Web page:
SREL Reprint #0361

 

 

 

Avian Versus Mammalian Predation on a Population of Cotton Rats

Richard G. Wiegert

 

Abstract

A population of cotton rats (Sigmodon hispidus) in a 1-acre field enclosure was completely protected from predation (April 1965-February 1966) by a cover of nylon net.  Removal of the cover exposed the population to avian predators, but mammalian predators were excluded.  The presence of a cover affected neither seasonal recruitment nor the spring and summer mortality.  However, mortality in autumn-winter, after the peak density of summer, was much lower with the cover in place.  When exposed only to avian predators, the population showed cumulative recruitment and mortality curves similar to those of free-living populations of cotton rats.  The conclusion was that mammalian predators are much less important than avian predators in reducing the annual increment of cotton rats.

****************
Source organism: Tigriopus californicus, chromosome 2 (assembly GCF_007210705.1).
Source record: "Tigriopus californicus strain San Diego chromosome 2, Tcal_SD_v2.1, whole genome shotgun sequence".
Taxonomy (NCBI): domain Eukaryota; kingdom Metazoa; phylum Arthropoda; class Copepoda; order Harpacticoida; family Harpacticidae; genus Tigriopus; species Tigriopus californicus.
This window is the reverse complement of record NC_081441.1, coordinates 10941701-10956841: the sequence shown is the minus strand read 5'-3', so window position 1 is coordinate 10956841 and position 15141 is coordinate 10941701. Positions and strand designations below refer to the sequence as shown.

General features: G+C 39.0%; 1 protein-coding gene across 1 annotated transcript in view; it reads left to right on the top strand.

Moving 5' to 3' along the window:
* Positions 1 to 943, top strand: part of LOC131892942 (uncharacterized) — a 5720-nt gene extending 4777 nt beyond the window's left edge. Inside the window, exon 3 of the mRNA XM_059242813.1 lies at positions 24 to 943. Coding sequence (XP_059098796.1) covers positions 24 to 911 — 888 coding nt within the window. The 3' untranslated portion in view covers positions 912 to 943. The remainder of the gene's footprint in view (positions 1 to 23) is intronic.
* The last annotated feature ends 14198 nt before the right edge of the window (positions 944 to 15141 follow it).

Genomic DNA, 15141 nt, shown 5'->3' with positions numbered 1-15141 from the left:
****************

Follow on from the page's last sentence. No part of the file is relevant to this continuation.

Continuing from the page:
SREL Reprint #0361

Wiegert, R.G. 1972. Avian versus mammalian predation on a population of cotton rats. Journal of Wildlife Management 36:1322-1327.

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